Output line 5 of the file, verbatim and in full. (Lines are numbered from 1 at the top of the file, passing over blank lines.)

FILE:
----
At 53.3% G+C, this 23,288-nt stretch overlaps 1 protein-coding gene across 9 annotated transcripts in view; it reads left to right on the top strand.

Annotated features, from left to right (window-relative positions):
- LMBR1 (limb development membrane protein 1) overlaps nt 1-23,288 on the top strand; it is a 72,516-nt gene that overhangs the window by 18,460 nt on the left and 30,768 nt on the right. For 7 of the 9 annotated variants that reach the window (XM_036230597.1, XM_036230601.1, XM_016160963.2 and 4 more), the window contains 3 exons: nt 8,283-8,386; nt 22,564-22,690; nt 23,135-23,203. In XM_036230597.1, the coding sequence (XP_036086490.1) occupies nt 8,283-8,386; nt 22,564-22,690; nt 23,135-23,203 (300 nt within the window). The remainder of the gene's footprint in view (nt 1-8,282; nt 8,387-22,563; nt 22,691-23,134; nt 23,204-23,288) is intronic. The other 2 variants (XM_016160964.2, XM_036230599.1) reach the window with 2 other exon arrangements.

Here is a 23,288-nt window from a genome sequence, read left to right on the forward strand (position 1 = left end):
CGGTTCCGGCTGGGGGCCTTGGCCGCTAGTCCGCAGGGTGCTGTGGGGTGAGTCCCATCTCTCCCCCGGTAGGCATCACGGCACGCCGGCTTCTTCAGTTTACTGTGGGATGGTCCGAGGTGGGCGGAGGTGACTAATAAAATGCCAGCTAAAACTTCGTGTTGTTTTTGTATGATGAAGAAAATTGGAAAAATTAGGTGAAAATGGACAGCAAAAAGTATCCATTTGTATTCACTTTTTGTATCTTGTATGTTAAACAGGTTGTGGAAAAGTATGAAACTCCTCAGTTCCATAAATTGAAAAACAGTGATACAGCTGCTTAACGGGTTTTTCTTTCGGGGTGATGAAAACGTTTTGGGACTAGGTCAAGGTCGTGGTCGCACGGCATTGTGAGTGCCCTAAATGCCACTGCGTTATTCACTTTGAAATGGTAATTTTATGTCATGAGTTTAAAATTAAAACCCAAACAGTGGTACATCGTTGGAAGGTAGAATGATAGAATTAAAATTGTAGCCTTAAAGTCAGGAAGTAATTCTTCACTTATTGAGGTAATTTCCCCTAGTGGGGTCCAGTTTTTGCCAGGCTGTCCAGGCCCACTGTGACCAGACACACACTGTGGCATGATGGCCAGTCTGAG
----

CGGTTCCGGCTGGGGGCCTTGGCCGCTAGTCCGCAGGGTGCTGTGGGGTGAGTCCCATCTCTCCCCCGGTAGGCATCACGGCACGCCGGCTTCTTCAGTTTACTGTGGGATGGTCCGAGGTGGGCGGAGGTGACTAATAAAATGCCAGCTAAAACTTCGTGTTGTTTTTGTATGATGAAGAAAATTGGAAAAATTAGGTGAAAATGGACAGCAAAAAGTATCCATTTGTATTCACTTTTTGTATCTTGTATGTTAAACAGGTTGTGGAAAAGTATGAAACTCCTCAGTTCCATAAATTGAAAAACAGTGATACAGCTGCTTAACGGGTTTTTCTTTCGGGGTGATGAAAACGTTTTGGGACTAGGTCAAGGTCGTGGTCGCACGGCATTGTGAGTGCCCTAAATGCCACTGCGTTATTCACTTTGAAATGGTAATTTTATGTCATGAGTTTAAAATTAAAACCCAAACAGTGGTACATCGTTGGAAGGTAGAATGATAGAATTAAAATTGTAGCCTTAAAGTCAGGAAGTAATTCTTCACTTATTGAGGTAATTTCCCCTAGTGGGGTCCAGTTTTTGCCAGGCTGTCCAGGCCCACTGTGACCAGACACACACTGTGGCATGATGGCCAGTCTGAG